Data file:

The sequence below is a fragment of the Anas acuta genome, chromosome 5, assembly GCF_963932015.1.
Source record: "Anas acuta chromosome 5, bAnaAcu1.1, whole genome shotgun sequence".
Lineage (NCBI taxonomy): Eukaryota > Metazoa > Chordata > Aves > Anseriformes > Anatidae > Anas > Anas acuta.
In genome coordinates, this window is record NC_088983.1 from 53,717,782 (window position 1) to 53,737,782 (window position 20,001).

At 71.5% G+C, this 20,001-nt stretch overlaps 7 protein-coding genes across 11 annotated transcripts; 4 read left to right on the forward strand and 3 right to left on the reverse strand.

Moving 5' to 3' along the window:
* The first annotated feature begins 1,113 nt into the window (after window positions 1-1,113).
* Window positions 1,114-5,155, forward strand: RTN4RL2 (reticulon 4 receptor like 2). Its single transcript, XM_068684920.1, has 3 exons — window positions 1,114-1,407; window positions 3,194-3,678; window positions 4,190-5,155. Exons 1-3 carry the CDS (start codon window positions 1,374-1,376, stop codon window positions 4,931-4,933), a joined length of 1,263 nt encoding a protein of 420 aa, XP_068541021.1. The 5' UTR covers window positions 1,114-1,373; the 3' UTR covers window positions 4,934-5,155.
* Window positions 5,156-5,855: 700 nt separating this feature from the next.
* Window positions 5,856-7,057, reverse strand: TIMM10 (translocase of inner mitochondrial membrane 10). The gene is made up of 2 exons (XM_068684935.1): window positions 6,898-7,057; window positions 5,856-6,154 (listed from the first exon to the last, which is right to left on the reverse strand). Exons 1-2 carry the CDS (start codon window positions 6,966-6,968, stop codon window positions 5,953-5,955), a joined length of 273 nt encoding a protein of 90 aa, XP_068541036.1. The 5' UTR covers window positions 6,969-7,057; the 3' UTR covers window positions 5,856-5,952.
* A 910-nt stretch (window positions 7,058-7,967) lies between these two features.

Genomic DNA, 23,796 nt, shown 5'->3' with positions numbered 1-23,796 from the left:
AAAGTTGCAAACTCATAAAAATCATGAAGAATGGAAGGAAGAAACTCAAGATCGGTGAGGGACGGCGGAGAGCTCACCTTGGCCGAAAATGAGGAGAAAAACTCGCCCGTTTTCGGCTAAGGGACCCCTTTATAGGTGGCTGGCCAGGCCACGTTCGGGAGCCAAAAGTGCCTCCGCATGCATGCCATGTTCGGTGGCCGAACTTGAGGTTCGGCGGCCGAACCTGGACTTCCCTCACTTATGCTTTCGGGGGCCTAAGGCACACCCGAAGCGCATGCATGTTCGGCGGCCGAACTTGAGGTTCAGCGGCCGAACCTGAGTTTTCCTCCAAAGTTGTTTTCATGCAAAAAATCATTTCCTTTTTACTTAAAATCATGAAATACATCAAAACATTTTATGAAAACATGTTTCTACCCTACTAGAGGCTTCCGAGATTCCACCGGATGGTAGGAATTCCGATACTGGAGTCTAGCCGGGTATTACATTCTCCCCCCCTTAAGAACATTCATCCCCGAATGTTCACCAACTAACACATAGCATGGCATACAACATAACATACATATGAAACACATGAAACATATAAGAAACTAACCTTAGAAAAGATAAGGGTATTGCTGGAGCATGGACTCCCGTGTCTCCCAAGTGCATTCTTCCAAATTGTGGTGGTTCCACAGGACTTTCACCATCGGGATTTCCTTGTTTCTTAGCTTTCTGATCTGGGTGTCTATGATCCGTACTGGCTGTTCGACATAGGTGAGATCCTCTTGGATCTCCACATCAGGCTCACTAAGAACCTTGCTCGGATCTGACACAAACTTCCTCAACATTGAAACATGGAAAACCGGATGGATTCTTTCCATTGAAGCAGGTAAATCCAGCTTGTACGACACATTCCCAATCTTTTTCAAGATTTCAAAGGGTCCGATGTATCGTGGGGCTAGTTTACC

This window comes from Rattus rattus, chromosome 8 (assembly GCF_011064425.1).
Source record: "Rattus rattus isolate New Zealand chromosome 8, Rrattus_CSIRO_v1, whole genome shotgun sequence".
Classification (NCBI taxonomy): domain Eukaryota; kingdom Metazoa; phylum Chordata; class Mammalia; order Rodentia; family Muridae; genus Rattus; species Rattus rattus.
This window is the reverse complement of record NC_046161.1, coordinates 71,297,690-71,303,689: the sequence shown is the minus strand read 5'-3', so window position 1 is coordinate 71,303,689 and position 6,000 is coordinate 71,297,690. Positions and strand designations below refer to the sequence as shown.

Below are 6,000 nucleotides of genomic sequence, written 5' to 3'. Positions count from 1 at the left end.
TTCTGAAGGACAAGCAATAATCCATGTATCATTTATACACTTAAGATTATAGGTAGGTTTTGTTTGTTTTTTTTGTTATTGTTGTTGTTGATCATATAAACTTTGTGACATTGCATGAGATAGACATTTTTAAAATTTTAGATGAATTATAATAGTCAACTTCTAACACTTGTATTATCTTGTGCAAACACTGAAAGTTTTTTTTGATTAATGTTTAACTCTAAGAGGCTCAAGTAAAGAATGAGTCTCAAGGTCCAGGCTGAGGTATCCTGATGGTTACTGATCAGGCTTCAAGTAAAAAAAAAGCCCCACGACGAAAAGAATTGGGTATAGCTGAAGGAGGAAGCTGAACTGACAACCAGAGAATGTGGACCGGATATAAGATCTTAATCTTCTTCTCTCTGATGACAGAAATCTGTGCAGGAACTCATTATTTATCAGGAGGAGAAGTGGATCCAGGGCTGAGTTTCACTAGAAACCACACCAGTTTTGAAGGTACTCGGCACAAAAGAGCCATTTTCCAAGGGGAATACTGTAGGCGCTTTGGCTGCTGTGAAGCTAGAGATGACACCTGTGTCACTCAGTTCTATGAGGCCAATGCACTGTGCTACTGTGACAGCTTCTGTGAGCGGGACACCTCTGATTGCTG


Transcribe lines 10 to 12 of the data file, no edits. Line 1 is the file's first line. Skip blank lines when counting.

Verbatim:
* Window positions 5,856-7,057, reverse strand: TIMM10 (translocase of inner mitochondrial membrane 10). The gene is made up of 2 exons (XM_068684935.1): window positions 6,898-7,057; window positions 5,856-6,154 (listed from the first exon to the last, which is right to left on the reverse strand). Exons 1-2 carry the CDS (start codon window positions 6,966-6,968, stop codon window positions 5,953-5,955), a joined length of 273 nt encoding a protein of 90 aa, XP_068541036.1. The 5' UTR covers window positions 6,969-7,057; the 3' UTR covers window positions 5,856-5,952.
* A 910-nt stretch (window positions 7,058-7,967) lies between these two features.

Genomic DNA, 23,796 nt, shown 5'->3' with positions numbered 1-23,796 from the left: